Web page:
Lenders begin to slash mortgages after Bank FREEZES interest rates
Lenders finally begin to slash mortgages as Bank of England FREEZES interest rates for first time since 2021- as Chancellor Jeremy Hunt says UK is ‘starting to win’ cost-of-living battle
Lenders began to cut mortgage rates today after the Bank of England halted its long-running streak of interest rate hikes.
Threadneedle Street left the base rate unchanged at 5.25 per cent – the first time in 15 meetings, since late 2021, that its Monetary Policy Committee had not overseen a rise.
Within hours of the Bank’s decision being announced, Nationwide Building Society announced it was slashing mortgage rates.
The lender is cutting various fixed rate products by up to 0.31 percentage points, which will offer some relief to squeezed homeowners.
Chancellor Jeremy Hunt tonight hailed how Britain was ‘finally starting to win’ the battle against the cost-of-living crisis.
Chancellor Jeremy Hunt tonight hailed how Britain was ‘finally starting to win’ the battle against the cost-of-living crisis
The Bank of England today left the base rate unchanged at 5.25 per cent – the first time in 15 meetings, since late 2021, that its Monetary Policy Committee had not overseen a rise
Within hours of the Bank’s decision being announced, Nationwide Building Society announced it was slashing mortgage rates
Today’s Bank decision on interest rates follows lower-than-expected inflation data from August.
But Mr Hunt acknowledged there was still ‘real pain on family budgets’ with inflation running at 6.7 per cent.
Speaking to LBC radio, the Chancellor said it would be ‘wonderful’ if Britain had now overcome the worst of the cost-of-living crisis.
‘It is very clear that inflation peaked at over 11 per cent, now it’s 6.7 per cent,’ he said.
‘The plan is working, we need to stick to that plan, but even 6.7 per cent is too high. That is real pain on family budgets.’
Mr Hunt added that today’s announcement showed the Bank of England thinks the UK ‘may have’ hit the peak.
‘The fight against inflation never happens in a straight line,’ he added. ‘We are finally starting to win this battle.’
Prior to today, the Bank had been expected to increase the base rate from 5.25 per cent to 5.5 per cent.
Despite the surprise freeze, the rate still remains at a 15-year-high – so there is little respite for struggling homeowners.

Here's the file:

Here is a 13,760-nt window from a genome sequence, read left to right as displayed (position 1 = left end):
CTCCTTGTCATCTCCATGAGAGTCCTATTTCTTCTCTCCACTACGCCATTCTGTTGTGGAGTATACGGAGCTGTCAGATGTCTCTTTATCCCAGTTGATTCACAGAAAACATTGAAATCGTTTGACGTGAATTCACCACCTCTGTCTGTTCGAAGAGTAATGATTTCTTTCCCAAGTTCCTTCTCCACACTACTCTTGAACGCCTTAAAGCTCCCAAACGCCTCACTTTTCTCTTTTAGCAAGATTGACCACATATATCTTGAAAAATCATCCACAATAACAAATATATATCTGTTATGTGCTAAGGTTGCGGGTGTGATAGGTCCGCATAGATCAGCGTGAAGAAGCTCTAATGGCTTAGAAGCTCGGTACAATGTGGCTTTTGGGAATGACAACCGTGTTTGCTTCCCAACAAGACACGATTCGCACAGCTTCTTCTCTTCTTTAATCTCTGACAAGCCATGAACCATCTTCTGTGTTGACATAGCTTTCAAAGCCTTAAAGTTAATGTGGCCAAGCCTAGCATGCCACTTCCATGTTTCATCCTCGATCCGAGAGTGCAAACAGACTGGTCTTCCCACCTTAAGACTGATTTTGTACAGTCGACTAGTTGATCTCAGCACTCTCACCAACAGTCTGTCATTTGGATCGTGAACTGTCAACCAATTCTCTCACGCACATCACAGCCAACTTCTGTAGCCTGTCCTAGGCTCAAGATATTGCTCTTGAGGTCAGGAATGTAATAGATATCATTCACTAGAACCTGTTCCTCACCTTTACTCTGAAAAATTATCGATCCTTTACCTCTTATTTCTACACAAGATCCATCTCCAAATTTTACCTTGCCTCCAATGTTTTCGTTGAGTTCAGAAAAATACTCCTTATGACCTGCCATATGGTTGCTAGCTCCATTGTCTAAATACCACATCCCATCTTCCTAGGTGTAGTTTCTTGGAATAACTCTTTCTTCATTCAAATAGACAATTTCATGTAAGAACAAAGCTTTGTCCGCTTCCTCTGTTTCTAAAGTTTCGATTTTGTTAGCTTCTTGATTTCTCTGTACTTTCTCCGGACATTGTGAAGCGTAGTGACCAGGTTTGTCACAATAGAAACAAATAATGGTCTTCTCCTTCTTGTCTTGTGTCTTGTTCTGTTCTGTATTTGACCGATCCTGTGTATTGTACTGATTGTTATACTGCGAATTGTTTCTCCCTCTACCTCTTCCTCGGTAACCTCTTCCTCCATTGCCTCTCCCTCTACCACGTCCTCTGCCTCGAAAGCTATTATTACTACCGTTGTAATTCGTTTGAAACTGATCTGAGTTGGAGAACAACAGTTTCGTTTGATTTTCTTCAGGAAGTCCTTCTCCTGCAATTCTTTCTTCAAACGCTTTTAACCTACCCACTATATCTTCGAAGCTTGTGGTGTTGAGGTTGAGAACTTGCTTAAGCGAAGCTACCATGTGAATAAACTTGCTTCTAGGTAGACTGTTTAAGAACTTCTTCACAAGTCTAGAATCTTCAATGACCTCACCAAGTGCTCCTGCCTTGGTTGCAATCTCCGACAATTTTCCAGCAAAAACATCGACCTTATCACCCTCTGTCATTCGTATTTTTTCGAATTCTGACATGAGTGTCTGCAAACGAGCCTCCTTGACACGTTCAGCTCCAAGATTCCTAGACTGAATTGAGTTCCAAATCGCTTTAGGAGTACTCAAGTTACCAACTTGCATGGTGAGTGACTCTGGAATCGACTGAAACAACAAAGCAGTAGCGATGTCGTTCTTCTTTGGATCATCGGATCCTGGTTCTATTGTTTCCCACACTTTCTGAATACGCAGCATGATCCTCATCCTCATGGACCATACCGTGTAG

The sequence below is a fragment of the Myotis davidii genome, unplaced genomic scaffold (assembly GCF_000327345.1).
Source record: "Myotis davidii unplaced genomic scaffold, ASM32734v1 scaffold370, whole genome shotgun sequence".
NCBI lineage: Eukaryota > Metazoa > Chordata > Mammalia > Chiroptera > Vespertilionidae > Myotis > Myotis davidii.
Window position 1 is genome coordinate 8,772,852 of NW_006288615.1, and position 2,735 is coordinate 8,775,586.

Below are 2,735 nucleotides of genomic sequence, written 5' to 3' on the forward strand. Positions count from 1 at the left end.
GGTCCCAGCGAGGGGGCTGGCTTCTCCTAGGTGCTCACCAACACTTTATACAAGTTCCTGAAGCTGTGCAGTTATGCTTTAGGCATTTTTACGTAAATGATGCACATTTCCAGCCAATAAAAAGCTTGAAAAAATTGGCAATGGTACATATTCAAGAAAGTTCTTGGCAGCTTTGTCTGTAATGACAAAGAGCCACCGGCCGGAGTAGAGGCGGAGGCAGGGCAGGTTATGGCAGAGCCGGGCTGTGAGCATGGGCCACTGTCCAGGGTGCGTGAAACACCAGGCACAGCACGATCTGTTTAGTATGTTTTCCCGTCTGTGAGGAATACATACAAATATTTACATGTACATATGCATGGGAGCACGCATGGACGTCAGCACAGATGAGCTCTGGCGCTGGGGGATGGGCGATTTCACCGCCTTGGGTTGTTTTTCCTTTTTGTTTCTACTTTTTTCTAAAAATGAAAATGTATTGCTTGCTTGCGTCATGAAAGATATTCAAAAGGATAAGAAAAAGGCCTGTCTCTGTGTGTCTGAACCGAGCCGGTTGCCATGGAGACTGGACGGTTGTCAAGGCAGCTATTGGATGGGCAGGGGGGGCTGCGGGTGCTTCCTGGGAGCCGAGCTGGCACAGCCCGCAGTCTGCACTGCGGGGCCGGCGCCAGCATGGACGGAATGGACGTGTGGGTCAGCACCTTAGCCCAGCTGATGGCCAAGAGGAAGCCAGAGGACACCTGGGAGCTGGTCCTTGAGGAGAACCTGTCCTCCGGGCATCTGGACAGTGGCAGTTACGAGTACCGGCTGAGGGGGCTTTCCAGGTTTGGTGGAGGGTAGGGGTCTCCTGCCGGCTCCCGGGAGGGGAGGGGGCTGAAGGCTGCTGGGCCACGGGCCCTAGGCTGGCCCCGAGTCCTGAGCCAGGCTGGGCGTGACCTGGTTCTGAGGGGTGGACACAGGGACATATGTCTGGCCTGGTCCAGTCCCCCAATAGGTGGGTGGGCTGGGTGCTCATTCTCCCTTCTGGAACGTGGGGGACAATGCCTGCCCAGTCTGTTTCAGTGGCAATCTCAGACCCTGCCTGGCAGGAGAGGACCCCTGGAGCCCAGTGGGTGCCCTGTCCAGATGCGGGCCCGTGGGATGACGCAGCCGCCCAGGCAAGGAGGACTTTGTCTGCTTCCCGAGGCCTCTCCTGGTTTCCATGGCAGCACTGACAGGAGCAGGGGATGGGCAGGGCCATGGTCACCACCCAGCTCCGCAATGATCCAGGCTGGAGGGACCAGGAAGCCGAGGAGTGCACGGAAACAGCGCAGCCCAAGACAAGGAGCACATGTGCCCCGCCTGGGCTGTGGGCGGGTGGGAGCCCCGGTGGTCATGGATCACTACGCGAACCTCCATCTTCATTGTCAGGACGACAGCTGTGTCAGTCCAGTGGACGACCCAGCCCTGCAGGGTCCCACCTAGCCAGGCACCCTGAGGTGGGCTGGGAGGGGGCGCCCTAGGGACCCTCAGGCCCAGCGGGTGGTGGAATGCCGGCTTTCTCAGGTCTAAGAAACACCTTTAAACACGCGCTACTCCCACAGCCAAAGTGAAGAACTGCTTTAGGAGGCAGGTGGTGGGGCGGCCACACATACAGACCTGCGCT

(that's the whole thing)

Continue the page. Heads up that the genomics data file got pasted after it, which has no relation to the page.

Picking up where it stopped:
And while it will fuel hopes that the long run of rate rises designed to curb runaway inflation has ended, economists warned that the rate could remain high for some time.
The Bank said the nine-strong MPC voted 5-4 against a fresh increase in rates.
Inflation hit 6.7 per cent in August, down from 6.8 per cent in July, and significantly lower than the 7.1 per cent that had been expected.
But it is still much higher than desired by economists ahead of winter and an expected increase in fuel prices.
The Bank also said the UK economy is now expected to grow at a weaker rate than previously expected amid ‘subdued’ activity linked to the recent rise in borrowing costs.
Today’s Bank decision on interest rates follows lower-than-expected inflation data from August
Protestors were pictured wearing Andrew Bailey and Rishi Sunak masks outside the Bank of England, London, ahead of the announcement on interest rates
From tomorrow, Nationwide is cutting various fixed rate products by up to 0.31 percentage points.
It means the lender will be home to the cheapest five-year fixed rate product priced at 4.94 per cent.
It has leapfrogged Yorkshire BS, which launched a 4.99 per cent rate on Monday, and also Virgin Money, which today launched a 4.97 per cent five-year fix.
Nicholas Mendes, mortgage technical manger at broker John Charcol, welcomed Nationwide’s decision to cut rates further.
He said: ‘Nationwide has reacted quickly following today’s announcement, making further fixed rate reductions.
‘Its last reductions came only last week, so seeing another repricing of its products so quickly is welcome news.
‘It will be interesting to see if we see other lenders follow suit and push ahead by the end of the week.’